Darn good question. As with most things congressional, it comes down to politics. The House GOP leadership actually did make an attempt at aone-year extension of the current farm bill just prior to their August recess. GOP leadership withdrew the bill when it was clear there were not enough votes to pass it.

NSAC opposed that measure for several reasons, including the fact it was a long-term rather than short-term extension, and also because it failed to extend current farm bill programs that would have needed a renewal of funding to continue in 2013. In other words, it was a selective extension that left out critical programs.

In September, most of the forces and policy makers who want to get a new farm bill done this year felt that any extension might quite possibly undermine the push to finish the new bill. Meanwhile, forces and members of Congress opposed to the bill did not see a tactical advantage to extending current law. Combined, that situation meant an extension would likely have been impossible to pass anyway, though some floated the idea.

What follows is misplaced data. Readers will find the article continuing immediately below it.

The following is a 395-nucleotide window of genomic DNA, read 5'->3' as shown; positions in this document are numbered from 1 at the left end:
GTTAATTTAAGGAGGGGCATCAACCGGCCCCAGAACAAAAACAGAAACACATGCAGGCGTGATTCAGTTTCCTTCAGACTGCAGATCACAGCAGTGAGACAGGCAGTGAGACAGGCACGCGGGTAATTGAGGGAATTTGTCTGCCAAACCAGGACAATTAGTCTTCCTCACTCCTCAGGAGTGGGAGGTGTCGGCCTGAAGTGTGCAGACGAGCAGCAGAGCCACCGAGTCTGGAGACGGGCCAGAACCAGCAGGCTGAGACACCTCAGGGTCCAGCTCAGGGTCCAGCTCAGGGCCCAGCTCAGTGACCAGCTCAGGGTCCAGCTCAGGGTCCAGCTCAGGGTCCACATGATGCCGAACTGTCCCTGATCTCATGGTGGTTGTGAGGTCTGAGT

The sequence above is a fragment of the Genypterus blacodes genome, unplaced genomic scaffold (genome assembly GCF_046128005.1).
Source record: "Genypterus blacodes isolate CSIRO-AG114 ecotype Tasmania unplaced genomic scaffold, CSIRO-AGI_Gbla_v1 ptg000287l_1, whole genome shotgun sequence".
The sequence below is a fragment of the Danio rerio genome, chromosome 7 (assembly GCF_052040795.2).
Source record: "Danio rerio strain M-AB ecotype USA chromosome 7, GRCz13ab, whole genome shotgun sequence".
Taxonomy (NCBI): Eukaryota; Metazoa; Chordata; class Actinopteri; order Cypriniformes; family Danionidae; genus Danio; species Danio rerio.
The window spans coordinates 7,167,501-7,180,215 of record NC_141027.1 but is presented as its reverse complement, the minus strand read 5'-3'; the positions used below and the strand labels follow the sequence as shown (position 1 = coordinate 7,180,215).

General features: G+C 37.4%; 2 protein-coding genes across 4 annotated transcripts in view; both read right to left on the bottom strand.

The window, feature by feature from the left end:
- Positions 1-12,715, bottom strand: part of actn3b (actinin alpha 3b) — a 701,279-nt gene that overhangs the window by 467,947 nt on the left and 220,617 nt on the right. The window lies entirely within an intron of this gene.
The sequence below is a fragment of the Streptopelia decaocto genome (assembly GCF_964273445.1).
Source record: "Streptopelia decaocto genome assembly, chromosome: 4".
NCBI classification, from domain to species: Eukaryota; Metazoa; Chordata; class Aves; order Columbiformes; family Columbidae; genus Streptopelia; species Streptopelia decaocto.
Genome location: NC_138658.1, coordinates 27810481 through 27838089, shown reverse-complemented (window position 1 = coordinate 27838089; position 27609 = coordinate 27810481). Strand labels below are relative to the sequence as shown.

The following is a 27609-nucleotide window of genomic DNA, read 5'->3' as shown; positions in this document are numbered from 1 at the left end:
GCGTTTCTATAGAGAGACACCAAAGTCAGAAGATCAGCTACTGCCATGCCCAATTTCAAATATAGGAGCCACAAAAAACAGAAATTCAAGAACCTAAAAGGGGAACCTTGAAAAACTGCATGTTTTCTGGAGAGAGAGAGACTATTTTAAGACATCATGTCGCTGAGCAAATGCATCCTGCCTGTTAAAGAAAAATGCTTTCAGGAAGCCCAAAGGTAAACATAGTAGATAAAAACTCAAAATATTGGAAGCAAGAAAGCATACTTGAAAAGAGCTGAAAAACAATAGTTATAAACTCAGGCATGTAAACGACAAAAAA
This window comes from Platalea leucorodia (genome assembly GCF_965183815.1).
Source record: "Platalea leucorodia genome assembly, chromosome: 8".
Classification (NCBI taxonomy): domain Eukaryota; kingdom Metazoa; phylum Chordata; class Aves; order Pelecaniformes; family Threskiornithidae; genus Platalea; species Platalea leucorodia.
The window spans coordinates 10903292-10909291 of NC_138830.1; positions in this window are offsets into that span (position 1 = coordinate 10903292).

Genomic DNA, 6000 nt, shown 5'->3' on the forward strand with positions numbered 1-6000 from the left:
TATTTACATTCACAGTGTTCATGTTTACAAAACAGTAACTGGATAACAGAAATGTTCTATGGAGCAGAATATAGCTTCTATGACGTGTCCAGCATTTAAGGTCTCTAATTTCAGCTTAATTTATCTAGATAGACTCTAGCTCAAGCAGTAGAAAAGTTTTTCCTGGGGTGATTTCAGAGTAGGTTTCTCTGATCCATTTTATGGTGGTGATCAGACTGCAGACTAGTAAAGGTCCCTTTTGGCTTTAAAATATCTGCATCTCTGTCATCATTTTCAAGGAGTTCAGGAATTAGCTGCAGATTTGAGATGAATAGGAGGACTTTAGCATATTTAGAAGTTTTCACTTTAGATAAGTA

Hence, starting Monday, we wind up in limbo land instead. It is not exactly the first time this has happened, but it’s close. It had never happened before 2007. In 2007, as the fiscal year came to a close, Congress extended some but not all farm bill authorities in a Continuing Resolution that otherwise dealt primarily with appropriation matters. Congress then came back and passed the first of several short-term extensions of the entire 2002 Farm Bill at the end of December, a process which continued until the new bill became law in June 2008.

This year, Congress also needed to resort to a Continuing Resolution rather than finishing normal appropriations bills. The Continuing Resolution for Fiscal Year 2013 approved last week  included an extension for food stamps and several closely related smaller nutrition programs, but nothing else, which is a perfect segue to the next question.